Overcrowding has become a growing issue at popular destinations around the world. In recent years, the U.S. national parks have experienced a record-breaking number of visitors: More than 1.5 billion people have visited the country’s system of 417 national parks within the past five years alone, according to the National Park Service’s website.
To address this increased visitation, which the NPS says—in tandem with aging infrastructure—has “put a strain on park roads, bridges, campgrounds, and other visitor services,” the park service recently announced plans to increase the entrance price for most “fee-collecting national parks” in the United States.
Starting this summer, more than 100 U.S. national parks that already charge entrance fees—from Maine’s Acadia National Park to Montana’s Glacier National Park—will increase their prices by $3, $5, or $10. According to a statement from the NPS, changes to park-specific annual passes and vehicle entry fees will vary across parks. A standardized entrance fee structure composes four groups based on park size and type.
The @NatlParkService announces a modest increase in entrance fees at 117 national parks. The revenue from the fees will help improve the visitor experience and address park infrastructure. More than two-thirds of national parks will remain free to enter. https://t.co/dkxRNohxRN pic.twitter.com/KnHAZm1KPg— NationalParkService (@NatlParkService) April 12, 2018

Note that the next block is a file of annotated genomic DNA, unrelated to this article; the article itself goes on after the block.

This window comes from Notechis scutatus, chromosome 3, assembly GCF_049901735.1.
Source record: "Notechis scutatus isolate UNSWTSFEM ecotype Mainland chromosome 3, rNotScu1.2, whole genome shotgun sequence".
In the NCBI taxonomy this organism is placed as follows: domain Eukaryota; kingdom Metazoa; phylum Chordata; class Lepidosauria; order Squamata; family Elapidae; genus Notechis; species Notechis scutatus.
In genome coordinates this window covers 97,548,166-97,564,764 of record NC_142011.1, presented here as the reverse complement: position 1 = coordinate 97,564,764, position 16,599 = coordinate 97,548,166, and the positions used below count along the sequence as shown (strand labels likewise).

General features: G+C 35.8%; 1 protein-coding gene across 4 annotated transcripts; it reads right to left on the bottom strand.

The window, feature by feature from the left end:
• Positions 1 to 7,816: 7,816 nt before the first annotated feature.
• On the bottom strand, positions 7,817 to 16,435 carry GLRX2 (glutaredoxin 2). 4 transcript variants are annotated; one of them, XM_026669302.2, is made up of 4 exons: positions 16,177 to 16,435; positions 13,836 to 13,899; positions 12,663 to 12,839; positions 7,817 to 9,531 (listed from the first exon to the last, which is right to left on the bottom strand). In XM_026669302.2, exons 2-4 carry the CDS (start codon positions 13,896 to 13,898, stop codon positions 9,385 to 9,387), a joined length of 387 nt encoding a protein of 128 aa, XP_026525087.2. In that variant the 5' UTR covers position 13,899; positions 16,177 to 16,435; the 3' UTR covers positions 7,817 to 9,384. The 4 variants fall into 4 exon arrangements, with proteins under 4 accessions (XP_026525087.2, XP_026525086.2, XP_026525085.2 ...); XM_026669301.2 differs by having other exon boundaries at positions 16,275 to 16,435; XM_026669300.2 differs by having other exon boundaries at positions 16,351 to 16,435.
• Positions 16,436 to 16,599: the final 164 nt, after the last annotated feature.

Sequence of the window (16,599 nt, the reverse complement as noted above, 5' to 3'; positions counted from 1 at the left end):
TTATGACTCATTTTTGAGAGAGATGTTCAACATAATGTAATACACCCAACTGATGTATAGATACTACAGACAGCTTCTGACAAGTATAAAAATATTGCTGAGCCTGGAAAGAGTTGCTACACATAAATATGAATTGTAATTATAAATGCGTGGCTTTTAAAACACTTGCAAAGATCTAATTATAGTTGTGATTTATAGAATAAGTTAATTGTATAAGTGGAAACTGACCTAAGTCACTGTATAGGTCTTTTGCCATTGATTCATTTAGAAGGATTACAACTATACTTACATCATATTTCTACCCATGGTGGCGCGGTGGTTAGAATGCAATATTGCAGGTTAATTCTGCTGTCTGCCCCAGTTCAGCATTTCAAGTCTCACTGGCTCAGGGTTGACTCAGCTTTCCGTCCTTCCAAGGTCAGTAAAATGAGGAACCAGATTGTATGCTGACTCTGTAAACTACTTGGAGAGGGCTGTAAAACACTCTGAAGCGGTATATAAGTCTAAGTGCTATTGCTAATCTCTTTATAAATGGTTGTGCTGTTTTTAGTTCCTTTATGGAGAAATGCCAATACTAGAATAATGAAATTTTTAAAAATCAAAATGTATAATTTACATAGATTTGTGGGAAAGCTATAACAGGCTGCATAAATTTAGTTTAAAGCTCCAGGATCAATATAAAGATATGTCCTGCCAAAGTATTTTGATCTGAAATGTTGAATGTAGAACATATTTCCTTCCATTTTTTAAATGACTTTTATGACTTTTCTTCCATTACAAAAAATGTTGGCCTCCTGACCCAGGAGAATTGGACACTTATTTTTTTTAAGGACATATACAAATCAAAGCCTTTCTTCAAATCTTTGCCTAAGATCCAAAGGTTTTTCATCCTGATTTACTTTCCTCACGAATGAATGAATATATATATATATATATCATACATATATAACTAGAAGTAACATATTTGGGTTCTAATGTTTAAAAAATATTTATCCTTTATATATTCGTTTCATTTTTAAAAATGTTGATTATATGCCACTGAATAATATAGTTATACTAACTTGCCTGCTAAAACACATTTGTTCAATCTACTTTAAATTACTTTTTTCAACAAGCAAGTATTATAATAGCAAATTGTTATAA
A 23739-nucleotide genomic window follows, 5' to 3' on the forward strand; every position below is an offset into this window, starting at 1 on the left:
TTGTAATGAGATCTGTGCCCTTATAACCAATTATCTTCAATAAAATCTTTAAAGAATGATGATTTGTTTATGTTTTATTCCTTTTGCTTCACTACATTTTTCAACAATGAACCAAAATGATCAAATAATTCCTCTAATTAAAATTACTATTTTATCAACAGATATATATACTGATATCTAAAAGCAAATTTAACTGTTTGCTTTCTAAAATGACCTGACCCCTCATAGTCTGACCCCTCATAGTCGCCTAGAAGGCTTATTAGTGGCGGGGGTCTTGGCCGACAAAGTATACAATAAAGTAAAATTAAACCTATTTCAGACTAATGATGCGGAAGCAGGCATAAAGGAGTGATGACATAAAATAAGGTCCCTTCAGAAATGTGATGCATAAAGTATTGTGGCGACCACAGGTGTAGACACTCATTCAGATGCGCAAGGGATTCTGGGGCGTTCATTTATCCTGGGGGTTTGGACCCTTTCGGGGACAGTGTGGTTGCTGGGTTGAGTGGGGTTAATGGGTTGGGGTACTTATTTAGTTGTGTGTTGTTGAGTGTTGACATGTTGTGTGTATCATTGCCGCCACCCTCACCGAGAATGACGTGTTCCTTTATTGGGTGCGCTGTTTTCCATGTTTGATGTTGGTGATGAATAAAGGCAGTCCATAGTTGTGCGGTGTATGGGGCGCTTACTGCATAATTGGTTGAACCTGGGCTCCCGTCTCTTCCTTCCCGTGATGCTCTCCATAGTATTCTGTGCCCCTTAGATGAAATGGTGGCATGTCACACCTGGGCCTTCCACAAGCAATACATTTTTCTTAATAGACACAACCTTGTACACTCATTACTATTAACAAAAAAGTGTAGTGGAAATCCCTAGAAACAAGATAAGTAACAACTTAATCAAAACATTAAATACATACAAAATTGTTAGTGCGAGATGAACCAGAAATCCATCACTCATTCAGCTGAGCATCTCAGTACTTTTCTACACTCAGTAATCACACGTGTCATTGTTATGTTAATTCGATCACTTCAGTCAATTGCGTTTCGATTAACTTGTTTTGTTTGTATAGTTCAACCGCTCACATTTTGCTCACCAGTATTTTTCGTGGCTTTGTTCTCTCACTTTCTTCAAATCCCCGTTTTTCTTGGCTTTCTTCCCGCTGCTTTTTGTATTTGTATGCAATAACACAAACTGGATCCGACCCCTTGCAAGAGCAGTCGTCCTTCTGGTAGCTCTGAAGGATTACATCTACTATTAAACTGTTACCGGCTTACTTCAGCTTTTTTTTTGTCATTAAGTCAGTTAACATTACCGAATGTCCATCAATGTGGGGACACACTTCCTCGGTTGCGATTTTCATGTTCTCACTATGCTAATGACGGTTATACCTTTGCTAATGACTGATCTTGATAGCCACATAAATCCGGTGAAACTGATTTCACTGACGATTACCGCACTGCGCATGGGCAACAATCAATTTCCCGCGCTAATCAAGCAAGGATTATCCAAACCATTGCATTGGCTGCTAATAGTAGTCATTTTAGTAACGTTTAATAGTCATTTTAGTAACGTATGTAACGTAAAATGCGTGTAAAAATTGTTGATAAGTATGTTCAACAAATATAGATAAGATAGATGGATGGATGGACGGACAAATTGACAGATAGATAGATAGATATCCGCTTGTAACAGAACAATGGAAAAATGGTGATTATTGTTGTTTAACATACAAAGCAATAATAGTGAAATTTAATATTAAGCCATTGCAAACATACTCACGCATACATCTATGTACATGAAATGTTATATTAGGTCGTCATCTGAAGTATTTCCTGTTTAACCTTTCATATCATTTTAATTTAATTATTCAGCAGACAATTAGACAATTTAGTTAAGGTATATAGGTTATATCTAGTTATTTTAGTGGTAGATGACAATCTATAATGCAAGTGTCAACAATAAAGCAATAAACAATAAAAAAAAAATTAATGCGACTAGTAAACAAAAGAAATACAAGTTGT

In some parks, increased entrance fees will be implemented as soon as June 1, 2018. Other updated fees will go into effect by 2019 or 2020. The NPS states that 80 percent of the revenue collected from the increased entrance fees will go directly toward the upkeep and maintenance of the park in which the money was collected. The remaining 20 percent will fund projects in other national parks.
See a complete list of U.S. national park entrance fee changes on the National Parks website..